Human rights’ activists say the young men’s arrests is an example of police abuse of power and an overall effort by authorities to silence criticism of the Government by the political opposition.

“It became clear to all parties of the case and to police and to the judge that the boys hadn’t committed any crime,” says chairman of the Helsinki Committee Avetik Ishkhanyan. “However, the court would have never closed the case as it would have meant that policemen had made a mistake and in its turn it would have immobilized police in conducting political persecutions.”

Ishkhanyan says that the court imposing even a symbolic fine (for a charge that the court itself ruled to be unfounded) is evidence that “police has more power than the court.”


Tigran Ter-Yesayan, head of the International Union of Armenian Lawyers, says that official data shows that this year more than 400 people have been subjected by court verdicts to administrative imprisonments and penalties for participating at oppositional demonstrations. Ter-Yesayan says the true number is higher, but that court records were not kept in all cases.

ArmeniaNow asked the Ministry of Justice for a list of the convictions. “We have no resources and possibilities for preparing such lists,” says Press Secretary of the Ministry of Justice Ara Saghatelyan.

Hakobyan and Alaverdyan’s trial was an exception to the normal hearings of those accused of similar politically-motivated misdemeanors.

Police were asked why the young men were charged..

Ter-Yesayan said he knows of only one case in which the accused was represented by an attorney and that most of the hearings have been held with only court administrators and police present.

“Hearings are private, as people don’t know where their relatives are so that they could go and at least be present at hearings,” Ter-Yesayan says.

Besides being subjected to administrative imprisonments and penalties criminal cases have been started against 12 people – seven have been released, four are in jail (including Arakelyan).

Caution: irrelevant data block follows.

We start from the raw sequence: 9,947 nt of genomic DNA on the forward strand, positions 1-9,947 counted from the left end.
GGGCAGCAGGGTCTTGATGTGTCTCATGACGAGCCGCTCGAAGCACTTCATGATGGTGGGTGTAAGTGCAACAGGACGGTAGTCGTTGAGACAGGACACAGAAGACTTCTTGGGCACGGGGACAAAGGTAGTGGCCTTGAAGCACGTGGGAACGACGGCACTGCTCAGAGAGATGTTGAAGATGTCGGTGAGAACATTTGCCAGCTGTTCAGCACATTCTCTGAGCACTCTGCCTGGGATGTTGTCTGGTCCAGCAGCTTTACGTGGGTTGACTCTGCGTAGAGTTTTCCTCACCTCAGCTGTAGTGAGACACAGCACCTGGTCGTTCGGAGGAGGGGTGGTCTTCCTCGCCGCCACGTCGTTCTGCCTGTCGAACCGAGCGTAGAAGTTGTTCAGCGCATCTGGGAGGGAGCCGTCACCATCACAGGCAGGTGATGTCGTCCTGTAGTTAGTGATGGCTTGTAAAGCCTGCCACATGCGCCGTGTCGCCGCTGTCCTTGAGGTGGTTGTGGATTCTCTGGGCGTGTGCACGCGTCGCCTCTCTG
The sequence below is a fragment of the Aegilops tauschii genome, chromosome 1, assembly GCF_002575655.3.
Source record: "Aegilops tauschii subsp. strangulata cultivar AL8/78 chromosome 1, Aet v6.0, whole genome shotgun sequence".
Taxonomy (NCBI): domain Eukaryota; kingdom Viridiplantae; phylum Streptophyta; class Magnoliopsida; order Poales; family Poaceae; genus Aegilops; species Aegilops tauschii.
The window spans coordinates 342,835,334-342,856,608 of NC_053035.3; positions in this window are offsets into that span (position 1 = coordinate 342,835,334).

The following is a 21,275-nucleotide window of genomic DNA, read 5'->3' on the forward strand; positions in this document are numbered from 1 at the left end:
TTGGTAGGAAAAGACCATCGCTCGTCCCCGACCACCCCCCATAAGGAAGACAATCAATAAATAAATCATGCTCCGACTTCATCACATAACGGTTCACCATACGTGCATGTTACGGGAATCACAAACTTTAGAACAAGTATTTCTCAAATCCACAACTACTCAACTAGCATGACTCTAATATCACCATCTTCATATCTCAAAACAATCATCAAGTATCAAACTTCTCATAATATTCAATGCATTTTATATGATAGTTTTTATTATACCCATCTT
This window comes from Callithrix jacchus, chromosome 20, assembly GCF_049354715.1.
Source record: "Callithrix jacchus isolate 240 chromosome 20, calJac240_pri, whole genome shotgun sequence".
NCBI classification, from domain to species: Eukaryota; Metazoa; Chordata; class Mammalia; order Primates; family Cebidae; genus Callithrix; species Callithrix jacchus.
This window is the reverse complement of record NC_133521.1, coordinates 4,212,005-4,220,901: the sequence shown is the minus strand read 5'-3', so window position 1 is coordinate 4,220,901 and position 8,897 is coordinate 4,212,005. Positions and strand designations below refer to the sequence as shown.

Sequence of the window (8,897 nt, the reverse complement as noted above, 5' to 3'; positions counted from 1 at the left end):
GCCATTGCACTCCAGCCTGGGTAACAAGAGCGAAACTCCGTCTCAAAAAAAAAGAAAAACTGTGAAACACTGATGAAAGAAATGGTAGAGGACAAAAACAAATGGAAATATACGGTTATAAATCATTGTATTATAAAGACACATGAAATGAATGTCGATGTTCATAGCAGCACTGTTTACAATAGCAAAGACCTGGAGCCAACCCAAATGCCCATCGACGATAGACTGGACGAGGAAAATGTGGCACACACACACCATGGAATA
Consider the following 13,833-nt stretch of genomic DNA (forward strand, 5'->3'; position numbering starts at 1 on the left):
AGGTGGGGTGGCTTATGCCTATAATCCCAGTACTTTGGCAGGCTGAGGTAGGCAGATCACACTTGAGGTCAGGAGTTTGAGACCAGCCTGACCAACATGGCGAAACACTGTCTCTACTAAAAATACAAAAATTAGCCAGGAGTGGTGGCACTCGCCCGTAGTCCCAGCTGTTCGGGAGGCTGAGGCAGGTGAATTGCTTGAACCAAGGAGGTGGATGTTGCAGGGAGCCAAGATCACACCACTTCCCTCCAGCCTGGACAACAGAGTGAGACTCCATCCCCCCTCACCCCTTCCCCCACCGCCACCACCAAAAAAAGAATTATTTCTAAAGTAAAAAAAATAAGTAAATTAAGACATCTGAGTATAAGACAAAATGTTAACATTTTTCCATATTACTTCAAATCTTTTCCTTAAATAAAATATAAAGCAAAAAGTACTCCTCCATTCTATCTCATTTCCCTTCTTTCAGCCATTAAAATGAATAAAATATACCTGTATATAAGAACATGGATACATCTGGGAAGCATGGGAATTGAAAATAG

A number of non-governmental organizations were conducting mass meetings every day in front of the building of Prosecutor General Office of Armenia demanding that they are set free. Alaverdyan participated in the demonstrations.

“It seemed to police that I was from the opposition,” he says. “But I’m not engaged in any political party. The verdict against Edgar was simply unjust and it didn’t correspond to what he had done. That’s why I decided to begin attaching leaflets.”

After Arakelyan’s verdict and sentencing was announced, three people who had helped organize the demonstration that turned violent April 13 sent declarations to police, stating their own guilt at having committed such acts.

“I decided to own to the following: On April 12-13 I also took part in a peaceful demonstration taken place on Baghramyan Avenue, during which police of the free and independent Republic of Armenia in subjected us, demonstrators, to beatings. I also hit law-abiding officer with an empty Jermuk bottle (plastic).”

The statement is intended to express solidarity for the convicted.

“I made this statement because I was present at hearings and recalled that I had also a hit policeman,” says Lala Aslikyan, who works for World Study Organization.

“It is absurd when police break teeth and beat peaceful demonstrators, who came only for expressing their opinions,” Aslikayan says. “And after that, police remain unpunished while the demonstrator with broken teeth is sentenced to one and a half years of imprisonment for hitting one of those policemen with an empty plastic bottle.”